Arthur Conan Doyle wrote a variety of material. Most notably, he had the first truly great detective (and consequently the first great arch-villain). (He even wrote the adventure story: The Lost World, being the inspiration for Jurassic Park and a myriad of adaptations.) To my mild surprise, Doyle also dabbled in the genre of horror with stories similar in nature to the master of horror: Edgar Allan Poe. I suspect that this work had a small tribute to the work of Poe, because these stories have stylistic similarities to Poe’s writings.
So what kind of tales will you find in this book? I’ll list the stories and make a comment or two about each one.
Tales of Horror:
- The Horror of the Heights – This story, placed in the early days of aviation now lacks the punch I assume that it once had. If one believes that villains often reveal the fears of the public (at the time of their publication), then this story presents an intriguing glimpse at the early age of flight. This story takes place at a time before enclosed cockpits….
- The Leather Funnel – A rather nasty story, this one. This story represented the requisite pass (albeit minor) at the occult and violence. As I enjoy Poe, I am probably not a good judge of just how dark a tale can be, but I squirmed a tad at the pictures.
- The New Catacomb – Two young men, both professional archaeologists, explore a heretofore-unknown catacomb in Rome. Doyle essentially rewrote one of Poe’s more famous stories in this short thriller. Sorry, I won’t tell you which one as it would spoil the ending.
- The Case of Lady Sannox – A story of morbid vengeance. Can one understand the desire for this particular revenge? Possibly, but it still makes one shudder at the heart who would dare commit such a crime. Definitely a shiver inducer.
- The Terror of Blue John Gap – Meh…. Not that exciting. Has about the same fear factor as Bram Stoker’s Lair of the White Worm, but that’s about it. Short and not really frightening. Skipping a story in this book? Make it this one.
- The Brazilian Cat – Somewhere, I either read this story or one like it. Probably one like it as the story line isn’t all that uncommon. A desperate financially troubled youth makes friends with an uncle who had traveled the world (Brazil in particular). This uncle, from whom the lad wanted money until he inherited his own fortune, had a pet cat. A black Brazilian cat similar to a panther or leopard. A killer cat. It was a dark and stormy night….
Tales of Mystery
- The Lost Special – One of the better stories in this collection. This mystery reveals the clever mind of Doyle. But, as Doyle wrote the Sherlock Holmes stories, I guess the revelation is a moot point. Oh well. Apparently, a special train (high speed) disappeared without a trace between two small towns one afternoon. How could an entire train disappear? It couldn’t leave the tracks and it never arrived. This clever tale will keep you wondering right until the end.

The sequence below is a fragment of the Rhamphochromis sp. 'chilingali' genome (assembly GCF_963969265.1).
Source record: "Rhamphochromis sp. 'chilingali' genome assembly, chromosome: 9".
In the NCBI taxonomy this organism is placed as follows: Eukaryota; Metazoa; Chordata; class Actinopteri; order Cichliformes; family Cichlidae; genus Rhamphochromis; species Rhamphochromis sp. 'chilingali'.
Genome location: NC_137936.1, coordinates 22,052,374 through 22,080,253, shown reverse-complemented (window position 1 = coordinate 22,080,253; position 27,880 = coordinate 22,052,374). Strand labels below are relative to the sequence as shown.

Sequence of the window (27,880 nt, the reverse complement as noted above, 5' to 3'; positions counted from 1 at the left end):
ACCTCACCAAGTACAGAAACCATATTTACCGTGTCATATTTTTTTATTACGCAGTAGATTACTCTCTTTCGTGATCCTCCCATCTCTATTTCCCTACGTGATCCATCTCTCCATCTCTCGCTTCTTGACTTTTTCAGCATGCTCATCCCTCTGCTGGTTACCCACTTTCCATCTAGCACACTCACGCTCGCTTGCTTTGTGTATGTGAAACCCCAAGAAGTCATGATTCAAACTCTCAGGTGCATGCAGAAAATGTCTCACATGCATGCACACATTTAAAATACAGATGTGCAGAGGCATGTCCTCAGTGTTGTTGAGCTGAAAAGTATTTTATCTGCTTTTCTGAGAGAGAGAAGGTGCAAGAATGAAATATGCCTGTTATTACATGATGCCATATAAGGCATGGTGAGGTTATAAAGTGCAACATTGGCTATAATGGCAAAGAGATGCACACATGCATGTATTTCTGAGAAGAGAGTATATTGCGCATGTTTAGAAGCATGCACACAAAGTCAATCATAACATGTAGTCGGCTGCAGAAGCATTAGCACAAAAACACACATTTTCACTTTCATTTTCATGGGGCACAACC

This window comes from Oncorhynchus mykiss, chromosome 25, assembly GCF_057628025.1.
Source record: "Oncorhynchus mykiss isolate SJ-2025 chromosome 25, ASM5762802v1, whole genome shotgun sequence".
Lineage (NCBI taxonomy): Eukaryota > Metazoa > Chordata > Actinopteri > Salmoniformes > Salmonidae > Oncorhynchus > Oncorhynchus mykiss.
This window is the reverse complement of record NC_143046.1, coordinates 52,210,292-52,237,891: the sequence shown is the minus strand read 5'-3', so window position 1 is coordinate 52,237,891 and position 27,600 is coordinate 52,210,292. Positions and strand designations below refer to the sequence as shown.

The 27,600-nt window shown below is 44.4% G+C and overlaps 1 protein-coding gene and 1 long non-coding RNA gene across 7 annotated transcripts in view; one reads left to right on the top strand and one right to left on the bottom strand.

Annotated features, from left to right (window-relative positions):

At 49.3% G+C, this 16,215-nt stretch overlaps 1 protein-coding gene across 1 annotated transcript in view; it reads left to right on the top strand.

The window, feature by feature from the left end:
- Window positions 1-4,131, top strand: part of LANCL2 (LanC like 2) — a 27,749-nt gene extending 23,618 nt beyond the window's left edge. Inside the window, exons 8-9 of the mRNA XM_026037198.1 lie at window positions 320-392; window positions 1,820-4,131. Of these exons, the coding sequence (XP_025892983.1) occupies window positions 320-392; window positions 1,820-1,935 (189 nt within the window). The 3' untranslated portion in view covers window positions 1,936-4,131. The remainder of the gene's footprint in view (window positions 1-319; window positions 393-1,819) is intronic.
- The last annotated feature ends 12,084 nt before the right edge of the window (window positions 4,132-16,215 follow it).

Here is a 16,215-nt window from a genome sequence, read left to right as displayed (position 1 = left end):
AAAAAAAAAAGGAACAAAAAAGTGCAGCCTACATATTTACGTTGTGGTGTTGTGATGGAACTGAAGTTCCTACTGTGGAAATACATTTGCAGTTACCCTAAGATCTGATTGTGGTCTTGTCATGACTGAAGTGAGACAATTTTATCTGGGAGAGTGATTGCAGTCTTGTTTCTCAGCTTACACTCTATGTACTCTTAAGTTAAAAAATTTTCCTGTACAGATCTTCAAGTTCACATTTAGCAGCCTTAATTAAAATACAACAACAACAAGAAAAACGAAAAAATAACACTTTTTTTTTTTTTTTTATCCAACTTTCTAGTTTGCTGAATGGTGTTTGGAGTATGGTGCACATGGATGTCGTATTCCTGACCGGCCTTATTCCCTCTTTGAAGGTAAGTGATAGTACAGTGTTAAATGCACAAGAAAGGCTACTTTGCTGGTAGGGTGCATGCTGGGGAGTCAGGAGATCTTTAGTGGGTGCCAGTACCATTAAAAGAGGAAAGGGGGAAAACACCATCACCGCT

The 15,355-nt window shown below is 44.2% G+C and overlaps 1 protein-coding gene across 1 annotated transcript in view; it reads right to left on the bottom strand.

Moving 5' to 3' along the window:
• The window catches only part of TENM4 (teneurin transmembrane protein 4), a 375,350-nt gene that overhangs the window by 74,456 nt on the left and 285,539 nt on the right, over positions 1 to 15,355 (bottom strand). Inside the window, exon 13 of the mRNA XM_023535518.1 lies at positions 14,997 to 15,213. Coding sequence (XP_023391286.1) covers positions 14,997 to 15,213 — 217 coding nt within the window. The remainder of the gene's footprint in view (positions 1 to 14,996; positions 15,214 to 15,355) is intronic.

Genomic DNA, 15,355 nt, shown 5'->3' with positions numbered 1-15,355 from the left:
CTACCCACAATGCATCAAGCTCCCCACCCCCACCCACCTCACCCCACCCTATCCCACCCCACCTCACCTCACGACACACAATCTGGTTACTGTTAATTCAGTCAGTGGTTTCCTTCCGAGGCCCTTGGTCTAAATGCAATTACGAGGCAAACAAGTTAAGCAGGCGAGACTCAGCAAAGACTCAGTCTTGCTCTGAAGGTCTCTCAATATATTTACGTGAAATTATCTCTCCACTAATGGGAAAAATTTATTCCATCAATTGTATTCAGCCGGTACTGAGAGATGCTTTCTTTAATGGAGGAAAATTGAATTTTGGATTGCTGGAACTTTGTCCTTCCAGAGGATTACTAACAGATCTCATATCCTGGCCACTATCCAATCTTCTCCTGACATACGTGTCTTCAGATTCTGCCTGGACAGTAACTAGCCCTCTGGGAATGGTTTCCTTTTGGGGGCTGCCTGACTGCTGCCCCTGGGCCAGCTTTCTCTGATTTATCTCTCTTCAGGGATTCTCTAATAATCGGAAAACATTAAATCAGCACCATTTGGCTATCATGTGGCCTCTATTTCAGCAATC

- The Beetle-Hunter – A young scientist specializing in beetles, answers an advertisement for an adventure of unlimited duration. This story had plenty of potential, but wasn’t really well developed.
- The Man with the Watches – Another train mystery. An old man and his apparent daughter enter one train car; they are the sole occupants. The next car, the smoking car, has a lone middle-aged man in it. At the next stop, the smoking car is empty and the other car contains the corpse of a young man whose pockets filled with watches. The three occupants have vanished.
- The Japanned Box – Japanned is a term used to describe a lacquer applied in a Oriental style. A gentleman takes a position as a tutor to two young boys. During his stay, he over hears a woman’s voice coming from the study of the widower’s study. That study contains a Japanned box, which can never be touched on pain of dismissal. Somehow, women enter and leave the study without using the door.
- The Black Doctor – A foreign doctor, becoming the star of the community, breaks off his engagement and prepares to leave town. Before he can go, the black doctor is found murdered in his office. During the trial of the ex-fiancé’s brother, surprising evidence comes from a rather surprising source.
- The Jew’s Breastplate – Interesting tale that takes place in a museum. The story revolves around the breastplate of the Jewish high priest and the wonderful jewels in it. The new caretaker discovers that someone had loosened the jewels, but not stolen them. Each night the culprit loosens several more jewels but never takes a single one.
Generally of high quality, you will probably enjoy some of the stories here. Being short stories, they make great reading right before bedtime. Well, OK, except for The Leather Funnel. I think that I might not read that one right before bed.
What short stories do you recommend?